BURDASH: So, let’s come on down here, and now we’ve talked about those wound cares a little bit. So, let’s give a quick demonstration. And then we’ll break into stations here and you all can give it a try.
Simple wounds like this are so, so common. They don’t have to be combat-related. This is, you know, somebody cutting themselves trying to open a package, this is, you know, falling out of a truck, you know, you stumble out and you scrape your leg. So this is something that’s very common, and something we’re guaranteed to see at some point in our careers.
Needle at 90 degrees. And then you go through the skin, and try to come out on the other side of your wound, about the same distance that you went in on. Yeah, and that’s great, what you did right there.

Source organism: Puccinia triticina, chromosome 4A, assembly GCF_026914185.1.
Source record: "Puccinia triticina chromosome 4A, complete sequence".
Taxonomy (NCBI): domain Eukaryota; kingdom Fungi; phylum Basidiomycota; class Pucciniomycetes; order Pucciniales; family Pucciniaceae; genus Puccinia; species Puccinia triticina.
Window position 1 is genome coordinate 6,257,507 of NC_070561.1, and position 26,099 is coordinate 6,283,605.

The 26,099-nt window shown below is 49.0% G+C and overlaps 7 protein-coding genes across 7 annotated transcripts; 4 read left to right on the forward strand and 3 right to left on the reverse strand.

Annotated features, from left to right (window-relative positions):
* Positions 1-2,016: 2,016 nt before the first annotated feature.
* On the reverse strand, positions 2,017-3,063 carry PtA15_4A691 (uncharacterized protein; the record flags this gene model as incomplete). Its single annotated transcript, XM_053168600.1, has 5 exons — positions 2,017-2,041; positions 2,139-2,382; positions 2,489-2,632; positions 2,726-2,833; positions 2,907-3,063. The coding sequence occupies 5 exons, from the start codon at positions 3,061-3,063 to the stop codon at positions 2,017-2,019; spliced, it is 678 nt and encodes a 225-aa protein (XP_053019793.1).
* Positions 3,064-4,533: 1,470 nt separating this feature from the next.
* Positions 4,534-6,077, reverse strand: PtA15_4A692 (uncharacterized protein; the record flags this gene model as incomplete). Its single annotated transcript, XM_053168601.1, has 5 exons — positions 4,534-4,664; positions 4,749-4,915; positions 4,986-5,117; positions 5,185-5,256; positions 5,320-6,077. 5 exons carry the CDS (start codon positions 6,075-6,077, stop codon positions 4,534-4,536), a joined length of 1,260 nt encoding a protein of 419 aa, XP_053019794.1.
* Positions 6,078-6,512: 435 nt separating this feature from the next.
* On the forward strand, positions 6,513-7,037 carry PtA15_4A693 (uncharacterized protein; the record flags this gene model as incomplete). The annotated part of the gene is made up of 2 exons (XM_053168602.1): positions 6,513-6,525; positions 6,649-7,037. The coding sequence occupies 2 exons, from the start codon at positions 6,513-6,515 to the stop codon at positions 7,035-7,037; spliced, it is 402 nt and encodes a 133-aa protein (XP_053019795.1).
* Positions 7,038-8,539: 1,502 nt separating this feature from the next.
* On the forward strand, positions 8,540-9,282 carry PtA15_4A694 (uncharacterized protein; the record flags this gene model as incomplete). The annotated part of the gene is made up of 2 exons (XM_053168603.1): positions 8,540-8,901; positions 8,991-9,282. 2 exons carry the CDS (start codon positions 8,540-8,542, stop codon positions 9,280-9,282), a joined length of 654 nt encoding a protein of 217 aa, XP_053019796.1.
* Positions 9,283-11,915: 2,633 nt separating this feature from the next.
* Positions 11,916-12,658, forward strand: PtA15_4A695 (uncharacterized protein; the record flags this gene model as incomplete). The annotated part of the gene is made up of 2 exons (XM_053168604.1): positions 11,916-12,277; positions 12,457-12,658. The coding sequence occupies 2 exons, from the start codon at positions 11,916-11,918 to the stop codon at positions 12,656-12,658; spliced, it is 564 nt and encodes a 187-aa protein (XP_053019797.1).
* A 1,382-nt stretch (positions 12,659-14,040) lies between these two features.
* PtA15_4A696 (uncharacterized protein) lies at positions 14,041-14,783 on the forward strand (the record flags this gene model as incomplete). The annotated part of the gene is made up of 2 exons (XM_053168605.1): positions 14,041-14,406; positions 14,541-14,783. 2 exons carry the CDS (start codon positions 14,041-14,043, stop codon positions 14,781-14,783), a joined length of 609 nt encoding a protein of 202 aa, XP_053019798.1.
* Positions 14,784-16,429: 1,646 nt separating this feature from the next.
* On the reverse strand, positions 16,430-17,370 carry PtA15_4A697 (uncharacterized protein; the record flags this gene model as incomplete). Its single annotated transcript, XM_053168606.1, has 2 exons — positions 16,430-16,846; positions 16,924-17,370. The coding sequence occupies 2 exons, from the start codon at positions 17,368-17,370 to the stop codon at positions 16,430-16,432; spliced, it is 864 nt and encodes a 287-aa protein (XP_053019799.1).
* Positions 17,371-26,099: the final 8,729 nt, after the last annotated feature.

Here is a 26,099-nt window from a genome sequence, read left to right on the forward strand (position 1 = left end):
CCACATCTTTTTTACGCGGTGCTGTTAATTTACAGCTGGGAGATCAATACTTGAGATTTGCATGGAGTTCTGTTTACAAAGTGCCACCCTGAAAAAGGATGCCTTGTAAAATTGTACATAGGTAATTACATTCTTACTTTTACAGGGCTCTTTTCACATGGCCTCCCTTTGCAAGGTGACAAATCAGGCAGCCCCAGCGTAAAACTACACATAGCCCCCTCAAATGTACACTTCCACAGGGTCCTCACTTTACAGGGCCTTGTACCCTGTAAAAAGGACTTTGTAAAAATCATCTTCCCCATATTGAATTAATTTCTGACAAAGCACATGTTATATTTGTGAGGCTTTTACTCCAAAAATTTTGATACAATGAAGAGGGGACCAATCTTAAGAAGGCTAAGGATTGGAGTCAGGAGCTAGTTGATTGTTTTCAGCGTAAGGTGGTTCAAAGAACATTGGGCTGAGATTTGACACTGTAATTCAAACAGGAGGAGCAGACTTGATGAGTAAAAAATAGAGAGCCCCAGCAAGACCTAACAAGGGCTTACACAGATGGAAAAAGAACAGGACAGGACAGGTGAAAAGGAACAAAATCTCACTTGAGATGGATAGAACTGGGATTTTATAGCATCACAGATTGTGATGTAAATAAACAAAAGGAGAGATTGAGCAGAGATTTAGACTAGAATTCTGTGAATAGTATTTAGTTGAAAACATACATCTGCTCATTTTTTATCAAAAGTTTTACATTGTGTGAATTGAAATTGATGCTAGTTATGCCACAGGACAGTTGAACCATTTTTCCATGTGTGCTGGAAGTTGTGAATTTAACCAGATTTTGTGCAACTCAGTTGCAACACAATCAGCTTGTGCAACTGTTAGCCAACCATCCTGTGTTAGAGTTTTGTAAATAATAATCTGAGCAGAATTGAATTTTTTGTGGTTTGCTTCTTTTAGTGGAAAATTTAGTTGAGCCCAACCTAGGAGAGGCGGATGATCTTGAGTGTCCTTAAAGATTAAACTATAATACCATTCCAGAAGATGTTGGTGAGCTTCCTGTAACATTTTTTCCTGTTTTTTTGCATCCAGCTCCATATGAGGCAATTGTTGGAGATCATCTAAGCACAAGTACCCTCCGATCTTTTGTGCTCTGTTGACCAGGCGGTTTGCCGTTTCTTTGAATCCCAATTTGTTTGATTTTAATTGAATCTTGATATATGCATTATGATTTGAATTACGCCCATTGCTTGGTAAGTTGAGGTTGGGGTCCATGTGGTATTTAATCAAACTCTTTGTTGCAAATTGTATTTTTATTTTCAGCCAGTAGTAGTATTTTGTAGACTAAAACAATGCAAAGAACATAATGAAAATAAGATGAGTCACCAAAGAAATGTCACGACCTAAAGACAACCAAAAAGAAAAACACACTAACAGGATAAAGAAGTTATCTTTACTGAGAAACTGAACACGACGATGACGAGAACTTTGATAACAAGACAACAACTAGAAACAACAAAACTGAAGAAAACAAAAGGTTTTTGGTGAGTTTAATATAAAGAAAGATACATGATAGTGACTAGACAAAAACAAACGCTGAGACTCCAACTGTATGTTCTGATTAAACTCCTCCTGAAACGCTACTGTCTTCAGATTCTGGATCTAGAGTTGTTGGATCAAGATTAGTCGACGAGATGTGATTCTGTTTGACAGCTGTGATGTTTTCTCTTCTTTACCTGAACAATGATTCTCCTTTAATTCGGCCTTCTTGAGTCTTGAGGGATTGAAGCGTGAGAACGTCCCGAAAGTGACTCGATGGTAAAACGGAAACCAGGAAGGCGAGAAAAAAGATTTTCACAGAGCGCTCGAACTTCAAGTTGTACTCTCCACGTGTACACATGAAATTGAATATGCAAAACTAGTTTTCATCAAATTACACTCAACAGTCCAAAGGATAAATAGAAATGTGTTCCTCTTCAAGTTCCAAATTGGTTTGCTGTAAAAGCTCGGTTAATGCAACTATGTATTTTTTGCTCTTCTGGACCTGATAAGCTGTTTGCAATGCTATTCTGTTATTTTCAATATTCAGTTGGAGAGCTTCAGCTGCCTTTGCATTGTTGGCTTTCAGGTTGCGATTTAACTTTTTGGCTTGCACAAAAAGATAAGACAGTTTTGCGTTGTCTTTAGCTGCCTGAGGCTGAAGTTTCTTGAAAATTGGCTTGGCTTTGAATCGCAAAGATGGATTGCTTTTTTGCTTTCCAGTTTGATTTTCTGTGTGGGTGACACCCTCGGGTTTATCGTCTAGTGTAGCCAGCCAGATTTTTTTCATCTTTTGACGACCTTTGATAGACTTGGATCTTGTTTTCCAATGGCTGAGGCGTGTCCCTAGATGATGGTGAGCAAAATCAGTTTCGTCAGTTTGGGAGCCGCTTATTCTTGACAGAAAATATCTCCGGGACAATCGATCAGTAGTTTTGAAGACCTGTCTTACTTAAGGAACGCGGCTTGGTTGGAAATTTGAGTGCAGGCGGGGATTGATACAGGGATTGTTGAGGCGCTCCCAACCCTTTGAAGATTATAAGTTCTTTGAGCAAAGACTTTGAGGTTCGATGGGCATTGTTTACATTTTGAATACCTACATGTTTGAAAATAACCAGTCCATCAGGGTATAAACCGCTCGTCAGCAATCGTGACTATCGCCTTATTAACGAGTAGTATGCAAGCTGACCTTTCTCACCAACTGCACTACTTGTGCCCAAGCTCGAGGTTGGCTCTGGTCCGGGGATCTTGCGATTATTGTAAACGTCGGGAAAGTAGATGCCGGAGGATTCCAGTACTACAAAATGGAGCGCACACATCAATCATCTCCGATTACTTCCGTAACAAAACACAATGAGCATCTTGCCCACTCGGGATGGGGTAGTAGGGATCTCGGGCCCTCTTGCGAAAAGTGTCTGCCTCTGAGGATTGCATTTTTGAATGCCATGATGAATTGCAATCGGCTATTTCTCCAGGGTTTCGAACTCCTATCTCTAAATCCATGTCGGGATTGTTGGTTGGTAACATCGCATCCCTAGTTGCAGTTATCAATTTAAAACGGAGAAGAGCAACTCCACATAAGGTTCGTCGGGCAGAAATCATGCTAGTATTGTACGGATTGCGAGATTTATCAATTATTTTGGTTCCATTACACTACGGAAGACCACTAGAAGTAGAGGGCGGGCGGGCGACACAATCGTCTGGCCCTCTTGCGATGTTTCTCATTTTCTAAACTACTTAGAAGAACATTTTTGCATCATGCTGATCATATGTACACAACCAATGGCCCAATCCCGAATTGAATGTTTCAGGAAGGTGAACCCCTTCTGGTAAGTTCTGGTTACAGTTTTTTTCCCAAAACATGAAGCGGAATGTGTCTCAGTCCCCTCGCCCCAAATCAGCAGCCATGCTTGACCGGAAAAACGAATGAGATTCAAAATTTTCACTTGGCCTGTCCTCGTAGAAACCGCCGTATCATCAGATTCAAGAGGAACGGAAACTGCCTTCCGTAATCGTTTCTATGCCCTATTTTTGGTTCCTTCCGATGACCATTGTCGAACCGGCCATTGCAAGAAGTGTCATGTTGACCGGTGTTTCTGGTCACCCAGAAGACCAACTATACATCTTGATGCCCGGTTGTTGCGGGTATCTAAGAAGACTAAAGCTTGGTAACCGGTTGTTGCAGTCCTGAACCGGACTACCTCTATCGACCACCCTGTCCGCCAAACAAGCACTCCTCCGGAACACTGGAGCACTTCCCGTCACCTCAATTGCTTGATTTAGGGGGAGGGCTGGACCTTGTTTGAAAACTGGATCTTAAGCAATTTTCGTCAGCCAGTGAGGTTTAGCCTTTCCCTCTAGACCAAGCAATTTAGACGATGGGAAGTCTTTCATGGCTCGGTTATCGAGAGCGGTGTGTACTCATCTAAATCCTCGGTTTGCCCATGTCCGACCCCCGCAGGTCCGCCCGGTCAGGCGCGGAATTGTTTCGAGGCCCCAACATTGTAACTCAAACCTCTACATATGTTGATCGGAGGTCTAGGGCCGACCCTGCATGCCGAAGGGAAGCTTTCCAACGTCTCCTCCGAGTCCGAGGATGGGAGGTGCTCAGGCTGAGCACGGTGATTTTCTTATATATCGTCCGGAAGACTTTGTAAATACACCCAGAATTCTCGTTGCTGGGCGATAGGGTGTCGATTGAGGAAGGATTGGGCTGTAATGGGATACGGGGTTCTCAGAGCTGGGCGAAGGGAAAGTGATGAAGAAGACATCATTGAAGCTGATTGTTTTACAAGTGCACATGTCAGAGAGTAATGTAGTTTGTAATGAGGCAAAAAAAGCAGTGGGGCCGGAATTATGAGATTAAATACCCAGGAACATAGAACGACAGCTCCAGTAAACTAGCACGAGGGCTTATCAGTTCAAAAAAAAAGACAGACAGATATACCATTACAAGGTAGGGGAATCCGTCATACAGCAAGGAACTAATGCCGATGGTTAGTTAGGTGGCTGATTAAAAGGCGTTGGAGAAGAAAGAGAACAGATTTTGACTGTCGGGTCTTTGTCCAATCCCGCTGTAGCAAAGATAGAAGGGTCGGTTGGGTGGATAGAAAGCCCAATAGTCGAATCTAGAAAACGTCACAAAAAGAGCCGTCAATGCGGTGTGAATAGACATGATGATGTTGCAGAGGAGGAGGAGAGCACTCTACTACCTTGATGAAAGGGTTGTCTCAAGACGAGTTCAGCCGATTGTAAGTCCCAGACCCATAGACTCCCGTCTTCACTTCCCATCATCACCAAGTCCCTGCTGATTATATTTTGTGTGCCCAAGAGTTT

We have a nice partnership actually with a local butcher who gives us a good deal on pig’s feet. We’ve done classes where we do a cricothyrotomy, or cric, and so you have to make a cut into the airway, and place a breathing tube through that. So we’ve bought pig tracheas before, and we’ve also bought racks of ribs to practice doing chest tubes, as if we would between human ribs. And so, I think the butcher gets good business out of us on things that maybe nobody else is buying, so he can’t be wrong with that. But it gives us a really good, tangible experience because a lot of the stuff, you just can’t learn unless you feel it. To put a chest tube in, you have to feel what it feels like to go in between the tissue of ribs. To have the confidence to do a procedure where you have to use a tool on another person, it’s helpful to have done it at some point before, so that, you know, the first time that they’re doing some sort of lifesaving procedure, and they’re realizing they’re going to have to make a cut in somebody’s throat, they aren’t having to do it for the first time just brand new, having never actually held a scalpel and cut something. And so this is what we try to do to prepare them to be safe to be able to do their jobs.